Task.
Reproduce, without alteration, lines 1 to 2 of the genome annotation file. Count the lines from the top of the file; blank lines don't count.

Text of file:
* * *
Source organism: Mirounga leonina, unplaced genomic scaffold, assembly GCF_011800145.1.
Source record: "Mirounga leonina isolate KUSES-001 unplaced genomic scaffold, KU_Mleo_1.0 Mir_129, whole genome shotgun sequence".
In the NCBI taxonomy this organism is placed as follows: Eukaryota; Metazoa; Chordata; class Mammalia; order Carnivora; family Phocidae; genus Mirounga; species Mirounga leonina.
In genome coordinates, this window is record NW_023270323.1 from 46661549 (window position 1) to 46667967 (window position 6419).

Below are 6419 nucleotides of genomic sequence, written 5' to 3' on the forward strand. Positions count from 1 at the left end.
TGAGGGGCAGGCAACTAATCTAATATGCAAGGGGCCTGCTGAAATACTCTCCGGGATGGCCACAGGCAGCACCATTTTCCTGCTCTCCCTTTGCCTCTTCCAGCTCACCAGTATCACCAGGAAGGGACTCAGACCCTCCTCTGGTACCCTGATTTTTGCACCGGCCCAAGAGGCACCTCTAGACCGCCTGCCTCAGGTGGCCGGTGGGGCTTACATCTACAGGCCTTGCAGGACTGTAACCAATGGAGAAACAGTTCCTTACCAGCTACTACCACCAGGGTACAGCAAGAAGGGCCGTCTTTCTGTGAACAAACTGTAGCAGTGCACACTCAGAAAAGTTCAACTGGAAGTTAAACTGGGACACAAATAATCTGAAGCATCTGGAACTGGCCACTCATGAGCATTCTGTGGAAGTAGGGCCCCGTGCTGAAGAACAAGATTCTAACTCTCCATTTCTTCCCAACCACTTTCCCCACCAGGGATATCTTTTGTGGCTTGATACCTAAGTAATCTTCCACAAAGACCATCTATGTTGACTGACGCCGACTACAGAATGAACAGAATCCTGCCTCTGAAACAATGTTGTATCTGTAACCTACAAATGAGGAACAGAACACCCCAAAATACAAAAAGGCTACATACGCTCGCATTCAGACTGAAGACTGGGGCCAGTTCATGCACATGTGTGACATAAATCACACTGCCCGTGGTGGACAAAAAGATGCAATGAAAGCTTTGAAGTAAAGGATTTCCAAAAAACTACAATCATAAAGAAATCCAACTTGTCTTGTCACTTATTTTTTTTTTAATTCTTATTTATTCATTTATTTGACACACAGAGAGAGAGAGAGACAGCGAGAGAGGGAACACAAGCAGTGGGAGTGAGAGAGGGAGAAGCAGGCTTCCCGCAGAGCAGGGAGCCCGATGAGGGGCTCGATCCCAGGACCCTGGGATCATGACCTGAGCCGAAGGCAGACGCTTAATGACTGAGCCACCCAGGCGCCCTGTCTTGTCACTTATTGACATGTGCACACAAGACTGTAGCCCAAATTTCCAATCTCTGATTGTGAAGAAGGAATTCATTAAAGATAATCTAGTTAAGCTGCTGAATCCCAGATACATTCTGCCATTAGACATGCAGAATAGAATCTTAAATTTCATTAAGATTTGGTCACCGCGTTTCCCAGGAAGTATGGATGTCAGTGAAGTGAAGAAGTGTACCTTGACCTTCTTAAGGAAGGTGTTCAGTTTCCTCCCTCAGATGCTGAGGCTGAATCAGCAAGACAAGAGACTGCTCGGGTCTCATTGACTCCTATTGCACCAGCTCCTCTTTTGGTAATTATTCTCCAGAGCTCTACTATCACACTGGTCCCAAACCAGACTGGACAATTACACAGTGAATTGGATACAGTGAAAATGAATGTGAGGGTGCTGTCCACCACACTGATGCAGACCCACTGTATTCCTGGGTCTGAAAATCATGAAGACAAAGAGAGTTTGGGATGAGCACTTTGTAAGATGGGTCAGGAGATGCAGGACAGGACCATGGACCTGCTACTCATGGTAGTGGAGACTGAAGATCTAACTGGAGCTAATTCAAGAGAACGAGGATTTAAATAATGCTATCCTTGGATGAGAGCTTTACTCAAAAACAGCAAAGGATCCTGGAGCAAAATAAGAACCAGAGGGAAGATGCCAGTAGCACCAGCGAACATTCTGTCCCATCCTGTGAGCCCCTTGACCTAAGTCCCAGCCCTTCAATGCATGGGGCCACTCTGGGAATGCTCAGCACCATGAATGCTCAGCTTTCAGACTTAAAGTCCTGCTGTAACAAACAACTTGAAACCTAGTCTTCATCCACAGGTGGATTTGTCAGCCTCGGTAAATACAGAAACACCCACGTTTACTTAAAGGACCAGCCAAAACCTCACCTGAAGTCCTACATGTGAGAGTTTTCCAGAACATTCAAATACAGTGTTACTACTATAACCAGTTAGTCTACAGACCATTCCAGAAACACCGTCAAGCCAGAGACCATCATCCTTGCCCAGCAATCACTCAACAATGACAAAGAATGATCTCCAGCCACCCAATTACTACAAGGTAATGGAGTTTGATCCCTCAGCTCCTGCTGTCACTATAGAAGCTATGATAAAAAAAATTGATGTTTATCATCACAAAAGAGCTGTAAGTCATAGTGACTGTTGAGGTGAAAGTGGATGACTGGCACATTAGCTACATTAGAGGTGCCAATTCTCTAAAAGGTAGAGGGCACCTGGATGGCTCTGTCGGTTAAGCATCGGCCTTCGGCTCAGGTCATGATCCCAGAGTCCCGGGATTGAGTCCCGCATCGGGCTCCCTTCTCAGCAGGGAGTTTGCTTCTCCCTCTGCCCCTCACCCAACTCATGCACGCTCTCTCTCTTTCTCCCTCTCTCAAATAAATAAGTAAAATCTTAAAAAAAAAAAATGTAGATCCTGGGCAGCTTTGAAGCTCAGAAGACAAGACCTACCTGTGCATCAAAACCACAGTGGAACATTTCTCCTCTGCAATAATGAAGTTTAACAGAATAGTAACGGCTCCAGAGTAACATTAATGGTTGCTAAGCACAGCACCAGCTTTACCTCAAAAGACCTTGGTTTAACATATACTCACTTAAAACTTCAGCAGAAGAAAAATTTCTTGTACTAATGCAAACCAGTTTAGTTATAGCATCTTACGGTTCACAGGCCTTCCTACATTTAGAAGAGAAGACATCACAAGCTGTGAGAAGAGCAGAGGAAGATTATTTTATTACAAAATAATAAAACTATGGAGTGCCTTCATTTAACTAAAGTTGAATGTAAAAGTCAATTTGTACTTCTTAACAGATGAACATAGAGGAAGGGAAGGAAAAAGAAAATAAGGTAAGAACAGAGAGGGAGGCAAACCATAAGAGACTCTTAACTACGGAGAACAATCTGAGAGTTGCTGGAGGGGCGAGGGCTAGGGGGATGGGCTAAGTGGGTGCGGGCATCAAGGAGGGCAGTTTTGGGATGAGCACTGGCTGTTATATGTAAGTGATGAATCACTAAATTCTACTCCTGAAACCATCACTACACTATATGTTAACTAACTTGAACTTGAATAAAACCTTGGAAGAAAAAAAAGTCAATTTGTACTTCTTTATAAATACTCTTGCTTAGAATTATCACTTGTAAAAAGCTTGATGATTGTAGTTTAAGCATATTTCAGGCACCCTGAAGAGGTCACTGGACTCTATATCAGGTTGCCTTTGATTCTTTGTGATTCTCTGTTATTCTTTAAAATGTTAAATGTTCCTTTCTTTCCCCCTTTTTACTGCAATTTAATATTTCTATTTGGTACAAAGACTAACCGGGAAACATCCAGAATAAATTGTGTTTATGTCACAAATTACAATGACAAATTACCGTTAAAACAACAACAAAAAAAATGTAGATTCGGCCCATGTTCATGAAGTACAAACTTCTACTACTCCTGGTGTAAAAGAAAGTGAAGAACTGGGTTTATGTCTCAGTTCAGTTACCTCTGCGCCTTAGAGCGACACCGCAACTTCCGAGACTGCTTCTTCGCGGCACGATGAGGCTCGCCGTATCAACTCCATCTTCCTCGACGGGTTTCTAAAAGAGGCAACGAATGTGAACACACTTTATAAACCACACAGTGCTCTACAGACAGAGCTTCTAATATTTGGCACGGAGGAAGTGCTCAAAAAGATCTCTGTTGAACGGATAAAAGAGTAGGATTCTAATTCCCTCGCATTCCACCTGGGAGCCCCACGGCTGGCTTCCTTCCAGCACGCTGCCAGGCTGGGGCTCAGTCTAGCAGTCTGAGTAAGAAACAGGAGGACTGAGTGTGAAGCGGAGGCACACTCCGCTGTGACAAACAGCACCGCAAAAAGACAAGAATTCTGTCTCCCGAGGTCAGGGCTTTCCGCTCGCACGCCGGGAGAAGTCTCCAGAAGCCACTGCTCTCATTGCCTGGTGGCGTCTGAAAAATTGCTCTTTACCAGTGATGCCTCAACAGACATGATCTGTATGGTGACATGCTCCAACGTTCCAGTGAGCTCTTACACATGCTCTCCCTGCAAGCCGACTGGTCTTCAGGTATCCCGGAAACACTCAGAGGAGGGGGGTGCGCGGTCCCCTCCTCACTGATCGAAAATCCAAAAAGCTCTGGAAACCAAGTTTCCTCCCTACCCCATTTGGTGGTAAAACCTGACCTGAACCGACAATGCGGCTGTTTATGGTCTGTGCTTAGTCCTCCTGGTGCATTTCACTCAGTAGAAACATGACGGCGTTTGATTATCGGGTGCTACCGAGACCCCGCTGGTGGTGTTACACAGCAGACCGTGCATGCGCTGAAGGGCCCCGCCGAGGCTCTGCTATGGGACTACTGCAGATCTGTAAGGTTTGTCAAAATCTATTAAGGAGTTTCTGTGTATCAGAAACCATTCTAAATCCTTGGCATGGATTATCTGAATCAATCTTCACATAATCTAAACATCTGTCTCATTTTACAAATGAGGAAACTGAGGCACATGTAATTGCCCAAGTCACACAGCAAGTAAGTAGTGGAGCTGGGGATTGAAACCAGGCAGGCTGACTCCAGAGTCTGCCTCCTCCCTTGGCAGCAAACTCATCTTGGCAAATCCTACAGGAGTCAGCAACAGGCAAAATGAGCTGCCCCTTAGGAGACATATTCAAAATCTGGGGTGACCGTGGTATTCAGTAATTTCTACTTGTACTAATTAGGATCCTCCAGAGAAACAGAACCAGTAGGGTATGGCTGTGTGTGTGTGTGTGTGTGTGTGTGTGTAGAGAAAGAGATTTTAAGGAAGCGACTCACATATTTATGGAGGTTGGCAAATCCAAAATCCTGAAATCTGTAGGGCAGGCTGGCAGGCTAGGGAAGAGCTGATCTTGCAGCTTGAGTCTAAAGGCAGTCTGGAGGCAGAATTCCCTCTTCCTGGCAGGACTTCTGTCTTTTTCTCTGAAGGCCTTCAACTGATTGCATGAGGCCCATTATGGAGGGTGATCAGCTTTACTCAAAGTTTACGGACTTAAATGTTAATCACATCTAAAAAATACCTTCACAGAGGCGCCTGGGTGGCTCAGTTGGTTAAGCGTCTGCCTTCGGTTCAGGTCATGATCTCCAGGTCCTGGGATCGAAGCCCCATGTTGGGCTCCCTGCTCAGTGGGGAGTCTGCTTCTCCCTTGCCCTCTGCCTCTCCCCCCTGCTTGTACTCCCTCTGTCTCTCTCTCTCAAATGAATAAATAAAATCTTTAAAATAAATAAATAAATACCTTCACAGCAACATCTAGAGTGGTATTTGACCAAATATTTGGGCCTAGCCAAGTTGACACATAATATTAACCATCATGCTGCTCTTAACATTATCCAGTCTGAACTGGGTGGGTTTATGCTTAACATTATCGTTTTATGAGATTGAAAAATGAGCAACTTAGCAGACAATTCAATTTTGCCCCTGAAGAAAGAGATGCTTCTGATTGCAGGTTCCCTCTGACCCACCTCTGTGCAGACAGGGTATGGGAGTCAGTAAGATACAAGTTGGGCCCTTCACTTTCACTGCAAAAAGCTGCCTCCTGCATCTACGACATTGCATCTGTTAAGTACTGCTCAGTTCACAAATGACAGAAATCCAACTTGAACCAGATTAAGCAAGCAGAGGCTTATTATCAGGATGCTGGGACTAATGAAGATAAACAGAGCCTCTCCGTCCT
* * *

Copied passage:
Source organism: Mirounga leonina, unplaced genomic scaffold, assembly GCF_011800145.1.
Source record: "Mirounga leonina isolate KUSES-001 unplaced genomic scaffold, KU_Mleo_1.0 Mir_129, whole genome shotgun sequence".